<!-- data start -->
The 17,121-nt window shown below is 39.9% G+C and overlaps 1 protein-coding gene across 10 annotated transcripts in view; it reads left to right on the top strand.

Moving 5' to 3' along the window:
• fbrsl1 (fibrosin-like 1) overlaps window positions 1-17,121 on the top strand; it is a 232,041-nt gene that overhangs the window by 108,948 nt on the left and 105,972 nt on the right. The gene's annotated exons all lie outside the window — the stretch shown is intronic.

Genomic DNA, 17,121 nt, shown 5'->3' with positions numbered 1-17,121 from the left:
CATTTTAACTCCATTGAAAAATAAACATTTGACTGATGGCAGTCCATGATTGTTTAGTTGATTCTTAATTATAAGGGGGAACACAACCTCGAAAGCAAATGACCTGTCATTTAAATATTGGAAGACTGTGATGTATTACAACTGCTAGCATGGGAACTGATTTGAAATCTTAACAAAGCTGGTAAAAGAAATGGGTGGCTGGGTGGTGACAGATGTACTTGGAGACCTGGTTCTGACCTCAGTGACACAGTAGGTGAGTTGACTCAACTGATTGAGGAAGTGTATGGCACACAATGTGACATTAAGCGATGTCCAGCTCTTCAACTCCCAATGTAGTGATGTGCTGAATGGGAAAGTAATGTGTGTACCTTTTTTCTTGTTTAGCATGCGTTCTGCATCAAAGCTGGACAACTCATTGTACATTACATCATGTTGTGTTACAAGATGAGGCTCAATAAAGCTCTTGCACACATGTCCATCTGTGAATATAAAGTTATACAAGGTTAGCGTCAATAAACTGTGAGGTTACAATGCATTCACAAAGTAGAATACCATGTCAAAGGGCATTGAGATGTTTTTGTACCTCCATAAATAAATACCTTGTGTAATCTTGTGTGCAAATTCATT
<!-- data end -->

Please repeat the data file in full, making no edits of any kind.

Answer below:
The 17,121-nt window shown below is 39.9% G+C and overlaps 1 protein-coding gene across 10 annotated transcripts in view; it reads left to right on the top strand.

Moving 5' to 3' along the window:
• fbrsl1 (fibrosin-like 1) overlaps window positions 1-17,121 on the top strand; it is a 232,041-nt gene that overhangs the window by 108,948 nt on the left and 105,972 nt on the right. The gene's annotated exons all lie outside the window — the stretch shown is intronic.

Genomic DNA, 17,121 nt, shown 5'->3' with positions numbered 1-17,121 from the left:
CATTTTAACTCCATTGAAAAATAAACATTTGACTGATGGCAGTCCATGATTGTTTAGTTGATTCTTAATTATAAGGGGGAACACAACCTCGAAAGCAAATGACCTGTCATTTAAATATTGGAAGACTGTGATGTATTACAACTGCTAGCATGGGAACTGATTTGAAATCTTAACAAAGCTGGTAAAAGAAATGGGTGGCTGGGTGGTGACAGATGTACTTGGAGACCTGGTTCTGACCTCAGTGACACAGTAGGTGAGTTGACTCAACTGATTGAGGAAGTGTATGGCACACAATGTGACATTAAGCGATGTCCAGCTCTTCAACTCCCAATGTAGTGATGTGCTGAATGGGAAAGTAATGTGTGTACCTTTTTTCTTGTTTAGCATGCGTTCTGCATCAAAGCTGGACAACTCATTGTACATTACATCATGTTGTGTTACAAGATGAGGCTCAATAAAGCTCTTGCACACATGTCCATCTGTGAATATAAAGTTATACAAGGTTAGCGTCAATAAACTGTGAGGTTACAATGCATTCACAAAGTAGAATACCATGTCAAAGGGCATTGAGATGTTTTTGTACCTCCATAAATAAATACCTTGTGTAATCTTGTGTGCAAATTCATT